Friday, March 6, 2009

Former House Majority Leader Seeks Early Release

By Katie Mulvaney

Journal Staff Writer


PROVIDENCE — Former House majority leader Gerard M. Martineau wants to be released from prison and he’s relying on a Superior Court decision that found the state Constitution protects legislators from prosecution based on their votes or other legislative activities to make his case.

Martineau argued in a motion filed last Friday in U.S. District Court that Superior Court Judge Francis J. Darigan’s decision to dismiss ethics charges against former Senate President William V. Irons supports a reduction in his federal prison term. Darigan ruled last fall that the Ethics Commission couldn’t prosecute Irons based on his legislative activities because of the “speech-in-debate” clause in the state Constitution.

The “intervening change of law is ideally situated” to his case, Martineau wrote, representing himself.

His crime, Martineau said, “lays squarely in his failure to file a conflict-of-interest [report] based upon actions he took while in his official capacity and therefore are legislatively privileged.” He acted in the scope of his duties and should be afforded the same protection of the speech-in-debate clause, he said.

Martineau is seeking immediate release, according to Thomas Connell, spokesman for U.S. Attorney Robert Clark Corrente’s office. Connell declined to comment further.

Martineau was the second Rhode Island legislator to go to prison in Operation Dollar Bill, the long-running federal corruption probe of influence peddling at the State House.

He pleaded guilty in 2007 to a $911,400 corruption scheme in which he sold plastic bags to the pharmacy giant CVS and Blue Cross & Blue Shield of Rhode Island — including payment for 8 million Blue Cross bags that didn’t exist. In return, Martineau acted favorably on legislation for the companies. He was sentenced to 37 months in prison last March for two counts of depriving the state of honest services.

Martineau, 50, of Woonsocket, served in the House of Representatives from 1987 to 2002, acting as majority leader his last four years in office.

Martineau said he accepts full responsibility, but argues his relationship with CVS predated his legislative career and that prosecutors miscalculated the loss his actions caused the state. He requested that the court lower the calculation from $911,400 to “Nil” or alternatively $195,400, and reduce his sentence.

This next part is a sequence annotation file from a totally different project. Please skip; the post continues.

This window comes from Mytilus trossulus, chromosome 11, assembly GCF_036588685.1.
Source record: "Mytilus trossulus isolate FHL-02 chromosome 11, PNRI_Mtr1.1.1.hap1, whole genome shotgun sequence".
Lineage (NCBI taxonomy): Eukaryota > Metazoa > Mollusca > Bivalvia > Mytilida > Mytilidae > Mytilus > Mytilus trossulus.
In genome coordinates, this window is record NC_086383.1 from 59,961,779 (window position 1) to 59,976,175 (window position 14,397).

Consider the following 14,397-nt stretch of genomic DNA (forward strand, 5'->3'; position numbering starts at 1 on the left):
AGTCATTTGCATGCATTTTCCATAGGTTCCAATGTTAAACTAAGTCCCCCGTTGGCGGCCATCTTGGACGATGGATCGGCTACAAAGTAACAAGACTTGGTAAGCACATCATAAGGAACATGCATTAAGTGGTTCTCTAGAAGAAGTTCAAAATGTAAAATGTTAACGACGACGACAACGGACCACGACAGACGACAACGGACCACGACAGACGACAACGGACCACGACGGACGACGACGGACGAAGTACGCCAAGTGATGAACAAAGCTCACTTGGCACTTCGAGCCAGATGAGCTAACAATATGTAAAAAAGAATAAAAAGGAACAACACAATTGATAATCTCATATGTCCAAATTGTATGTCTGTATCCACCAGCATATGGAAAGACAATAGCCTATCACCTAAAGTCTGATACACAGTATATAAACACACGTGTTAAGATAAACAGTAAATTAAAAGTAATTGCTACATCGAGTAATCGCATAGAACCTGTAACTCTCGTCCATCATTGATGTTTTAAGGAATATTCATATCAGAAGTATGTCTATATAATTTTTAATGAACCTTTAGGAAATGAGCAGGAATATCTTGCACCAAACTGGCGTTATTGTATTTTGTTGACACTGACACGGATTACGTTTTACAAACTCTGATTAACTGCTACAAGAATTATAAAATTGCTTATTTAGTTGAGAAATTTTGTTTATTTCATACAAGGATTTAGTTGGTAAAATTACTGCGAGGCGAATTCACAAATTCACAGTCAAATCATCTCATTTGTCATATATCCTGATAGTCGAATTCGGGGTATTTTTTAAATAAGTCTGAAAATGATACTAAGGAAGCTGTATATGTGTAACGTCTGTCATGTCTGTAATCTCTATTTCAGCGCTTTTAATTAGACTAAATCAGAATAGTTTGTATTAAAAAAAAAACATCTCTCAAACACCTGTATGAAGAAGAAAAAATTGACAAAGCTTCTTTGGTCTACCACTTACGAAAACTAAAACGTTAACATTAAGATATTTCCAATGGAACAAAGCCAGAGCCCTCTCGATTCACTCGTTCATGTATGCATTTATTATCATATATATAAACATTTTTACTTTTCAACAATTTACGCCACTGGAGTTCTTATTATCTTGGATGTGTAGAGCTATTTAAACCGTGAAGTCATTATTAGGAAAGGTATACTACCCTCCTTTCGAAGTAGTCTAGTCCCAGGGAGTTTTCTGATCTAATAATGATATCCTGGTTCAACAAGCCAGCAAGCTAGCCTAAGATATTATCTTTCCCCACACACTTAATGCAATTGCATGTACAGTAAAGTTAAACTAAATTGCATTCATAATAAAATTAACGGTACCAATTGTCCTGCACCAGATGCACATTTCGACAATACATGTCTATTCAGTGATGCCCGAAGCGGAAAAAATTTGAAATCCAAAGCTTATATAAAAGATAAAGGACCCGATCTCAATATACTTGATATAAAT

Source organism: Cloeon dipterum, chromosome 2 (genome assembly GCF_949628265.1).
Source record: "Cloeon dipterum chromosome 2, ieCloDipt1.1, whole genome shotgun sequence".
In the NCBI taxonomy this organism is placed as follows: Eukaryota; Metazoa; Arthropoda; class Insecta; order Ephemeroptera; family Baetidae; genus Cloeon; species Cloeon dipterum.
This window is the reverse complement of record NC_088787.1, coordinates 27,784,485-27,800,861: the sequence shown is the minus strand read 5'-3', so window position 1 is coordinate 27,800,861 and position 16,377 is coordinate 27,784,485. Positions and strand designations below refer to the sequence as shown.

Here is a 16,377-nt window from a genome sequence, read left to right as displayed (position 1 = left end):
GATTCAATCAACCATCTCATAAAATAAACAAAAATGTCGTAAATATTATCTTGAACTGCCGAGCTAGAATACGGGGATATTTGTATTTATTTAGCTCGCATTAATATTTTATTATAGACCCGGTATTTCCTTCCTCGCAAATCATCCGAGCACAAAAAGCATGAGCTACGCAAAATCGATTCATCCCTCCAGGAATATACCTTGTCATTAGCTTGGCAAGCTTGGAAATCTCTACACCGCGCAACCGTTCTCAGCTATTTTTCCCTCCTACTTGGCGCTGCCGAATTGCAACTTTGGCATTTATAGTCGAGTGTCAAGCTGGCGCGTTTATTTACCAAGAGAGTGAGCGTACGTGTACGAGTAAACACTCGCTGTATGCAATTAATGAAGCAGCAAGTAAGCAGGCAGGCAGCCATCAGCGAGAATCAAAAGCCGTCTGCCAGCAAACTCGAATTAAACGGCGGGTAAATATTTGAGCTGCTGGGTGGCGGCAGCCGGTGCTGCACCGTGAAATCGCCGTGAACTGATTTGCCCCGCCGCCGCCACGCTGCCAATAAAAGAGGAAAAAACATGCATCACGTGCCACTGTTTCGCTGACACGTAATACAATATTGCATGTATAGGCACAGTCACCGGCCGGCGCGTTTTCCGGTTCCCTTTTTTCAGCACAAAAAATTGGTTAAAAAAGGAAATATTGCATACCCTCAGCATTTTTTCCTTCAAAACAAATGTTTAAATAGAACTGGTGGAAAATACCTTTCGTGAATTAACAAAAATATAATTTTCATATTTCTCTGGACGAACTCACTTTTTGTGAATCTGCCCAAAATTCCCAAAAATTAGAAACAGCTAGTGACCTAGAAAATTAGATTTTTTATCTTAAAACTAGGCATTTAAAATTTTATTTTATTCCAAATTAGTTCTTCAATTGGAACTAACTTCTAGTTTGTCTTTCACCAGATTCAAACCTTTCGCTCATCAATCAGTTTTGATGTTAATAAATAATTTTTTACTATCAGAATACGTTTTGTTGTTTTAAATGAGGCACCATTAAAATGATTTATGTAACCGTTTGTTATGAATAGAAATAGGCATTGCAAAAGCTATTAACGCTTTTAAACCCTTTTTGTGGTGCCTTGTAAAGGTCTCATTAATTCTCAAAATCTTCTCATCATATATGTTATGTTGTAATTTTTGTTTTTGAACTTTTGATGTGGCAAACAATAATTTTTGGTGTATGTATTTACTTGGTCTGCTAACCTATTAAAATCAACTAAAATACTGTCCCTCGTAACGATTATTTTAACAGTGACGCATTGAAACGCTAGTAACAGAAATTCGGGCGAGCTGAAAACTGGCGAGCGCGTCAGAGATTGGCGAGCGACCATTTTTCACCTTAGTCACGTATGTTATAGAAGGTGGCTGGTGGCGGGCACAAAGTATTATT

In addition, the former legislator cited an impeccable prison record in Fort Dix, N.J. He is being considered, he said, for the position of town driver, “the most coveted employment position available.” He regularly attends Mass and other religious-study programs, mentors inmates and participates in a softball league. He anticipated a May 2010 release, but asked that he be reunited with his family sooner, particularly his 14-year-old son.

The Rhode Island Ethics Commission has asked the state Supreme Court to overturn Darigan’s decision regarding Irons, arguing it throws into question the commission’s authority with respect to legislators. The Rhode Island Supreme Court will hear arguments May 13.

Irons, an insurance salesman, abruptly resigned on Dec. 31, 2003, after two decades in the state Senate. He had opposed pharmacy-choice legislation that CVS, the pharmacy giant and a company that he had sold insurance to, wanted killed.

The Journal disclosed that Irons, then chairman of the Senate committee that handled health care, had collected hundreds of thousands of dollars in commissions since 1997 on a Blue Cross policy covering CVS workers in Rhode Island.

The Ethics Commission found probable cause that Irons broke the code of ethics by using his public office to financially benefit his business associate, CVS. The next step would typically have been a hearing before the commission. Irons, however, went to court in an attempt to block the commission prosecution. Darigan accepted Irons’ arguments.

John Marion, executive director of the government watchdog group Common Cause Rhode Island, said he didn’t think Martineau’s argument would hold much weight since it referenced a state court decision, though the case was brought against him in federal court.

Common Cause, too, objects to Darigan’s ruling. “We think there is potential this could hamstring the Ethics Commission in all its dealing with legislators,” Marion said. “We’re hopeful it will be overturned.”

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